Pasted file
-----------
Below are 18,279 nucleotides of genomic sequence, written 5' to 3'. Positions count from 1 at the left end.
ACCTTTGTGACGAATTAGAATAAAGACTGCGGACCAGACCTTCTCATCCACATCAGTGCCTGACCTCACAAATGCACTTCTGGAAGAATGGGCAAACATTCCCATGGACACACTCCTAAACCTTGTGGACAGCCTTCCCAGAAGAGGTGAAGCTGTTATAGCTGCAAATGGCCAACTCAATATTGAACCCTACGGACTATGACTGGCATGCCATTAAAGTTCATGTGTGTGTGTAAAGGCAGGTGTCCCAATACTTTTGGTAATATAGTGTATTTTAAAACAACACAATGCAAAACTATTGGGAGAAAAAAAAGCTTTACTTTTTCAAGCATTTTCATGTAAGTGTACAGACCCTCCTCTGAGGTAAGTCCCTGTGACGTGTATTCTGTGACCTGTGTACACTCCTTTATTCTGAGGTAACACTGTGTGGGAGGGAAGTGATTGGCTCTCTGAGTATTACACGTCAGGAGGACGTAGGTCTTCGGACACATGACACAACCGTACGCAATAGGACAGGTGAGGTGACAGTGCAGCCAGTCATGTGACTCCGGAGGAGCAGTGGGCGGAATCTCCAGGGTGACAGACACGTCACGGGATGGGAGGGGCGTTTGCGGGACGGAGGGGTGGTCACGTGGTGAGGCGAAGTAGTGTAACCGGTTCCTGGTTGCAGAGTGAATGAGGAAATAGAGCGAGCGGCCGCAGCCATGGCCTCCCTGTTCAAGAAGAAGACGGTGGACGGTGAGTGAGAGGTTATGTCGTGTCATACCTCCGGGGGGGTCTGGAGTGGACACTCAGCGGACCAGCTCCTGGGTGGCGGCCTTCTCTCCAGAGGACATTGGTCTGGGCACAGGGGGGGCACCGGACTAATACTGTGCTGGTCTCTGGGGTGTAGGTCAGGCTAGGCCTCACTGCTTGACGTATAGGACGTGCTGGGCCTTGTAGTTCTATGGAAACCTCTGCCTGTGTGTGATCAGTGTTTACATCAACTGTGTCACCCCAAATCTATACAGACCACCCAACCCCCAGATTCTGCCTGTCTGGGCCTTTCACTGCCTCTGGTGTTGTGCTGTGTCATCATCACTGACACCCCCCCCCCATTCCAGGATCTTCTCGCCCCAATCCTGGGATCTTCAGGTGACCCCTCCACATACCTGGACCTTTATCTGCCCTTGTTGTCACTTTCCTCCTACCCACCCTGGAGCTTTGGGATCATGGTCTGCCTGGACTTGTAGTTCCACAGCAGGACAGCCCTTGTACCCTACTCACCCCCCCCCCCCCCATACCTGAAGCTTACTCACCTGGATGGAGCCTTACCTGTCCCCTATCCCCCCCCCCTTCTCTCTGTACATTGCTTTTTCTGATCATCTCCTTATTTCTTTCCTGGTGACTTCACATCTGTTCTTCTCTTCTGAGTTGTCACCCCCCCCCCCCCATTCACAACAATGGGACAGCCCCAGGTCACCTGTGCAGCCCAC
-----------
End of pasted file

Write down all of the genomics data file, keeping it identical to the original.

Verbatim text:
Below are 18,279 nucleotides of genomic sequence, written 5' to 3'. Positions count from 1 at the left end.
ACCTTTGTGACGAATTAGAATAAAGACTGCGGACCAGACCTTCTCATCCACATCAGTGCCTGACCTCACAAATGCACTTCTGGAAGAATGGGCAAACATTCCCATGGACACACTCCTAAACCTTGTGGACAGCCTTCCCAGAAGAGGTGAAGCTGTTATAGCTGCAAATGGCCAACTCAATATTGAACCCTACGGACTATGACTGGCATGCCATTAAAGTTCATGTGTGTGTGTAAAGGCAGGTGTCCCAATACTTTTGGTAATATAGTGTATTTTAAAACAACACAATGCAAAACTATTGGGAGAAAAAAAAGCTTTACTTTTTCAAGCATTTTCATGTAAGTGTACAGACCCTCCTCTGAGGTAAGTCCCTGTGACGTGTATTCTGTGACCTGTGTACACTCCTTTATTCTGAGGTAACACTGTGTGGGAGGGAAGTGATTGGCTCTCTGAGTATTACACGTCAGGAGGACGTAGGTCTTCGGACACATGACACAACCGTACGCAATAGGACAGGTGAGGTGACAGTGCAGCCAGTCATGTGACTCCGGAGGAGCAGTGGGCGGAATCTCCAGGGTGACAGACACGTCACGGGATGGGAGGGGCGTTTGCGGGACGGAGGGGTGGTCACGTGGTGAGGCGAAGTAGTGTAACCGGTTCCTGGTTGCAGAGTGAATGAGGAAATAGAGCGAGCGGCCGCAGCCATGGCCTCCCTGTTCAAGAAGAAGACGGTGGACGGTGAGTGAGAGGTTATGTCGTGTCATACCTCCGGGGGGGTCTGGAGTGGACACTCAGCGGACCAGCTCCTGGGTGGCGGCCTTCTCTCCAGAGGACATTGGTCTGGGCACAGGGGGGGCACCGGACTAATACTGTGCTGGTCTCTGGGGTGTAGGTCAGGCTAGGCCTCACTGCTTGACGTATAGGACGTGCTGGGCCTTGTAGTTCTATGGAAACCTCTGCCTGTGTGTGATCAGTGTTTACATCAACTGTGTCACCCCAAATCTATACAGACCACCCAACCCCCAGATTCTGCCTGTCTGGGCCTTTCACTGCCTCTGGTGTTGTGCTGTGTCATCATCACTGACACCCCCCCCCCATTCCAGGATCTTCTCGCCCCAATCCTGGGATCTTCAGGTGACCCCTCCACATACCTGGACCTTTATCTGCCCTTGTTGTCACTTTCCTCCTACCCACCCTGGAGCTTTGGGATCATGGTCTGCCTGGACTTGTAGTTCCACAGCAGGACAGCCCTTGTACCCTACTCACCCCCCCCCCCCCCATACCTGAAGCTTACTCACCTGGATGGAGCCTTACCTGTCCCCTATCCCCCCCCCCTTCTCTCTGTACATTGCTTTTTCTGATCATCTCCTTATTTCTTTCCTGGTGACTTCACATCTGTTCTTCTCTTCTGAGTTGTCACCCCCCCCCCCCCATTCACAACAATGGGACAGCCCCAGGTCACCTGTGCAGCCCAC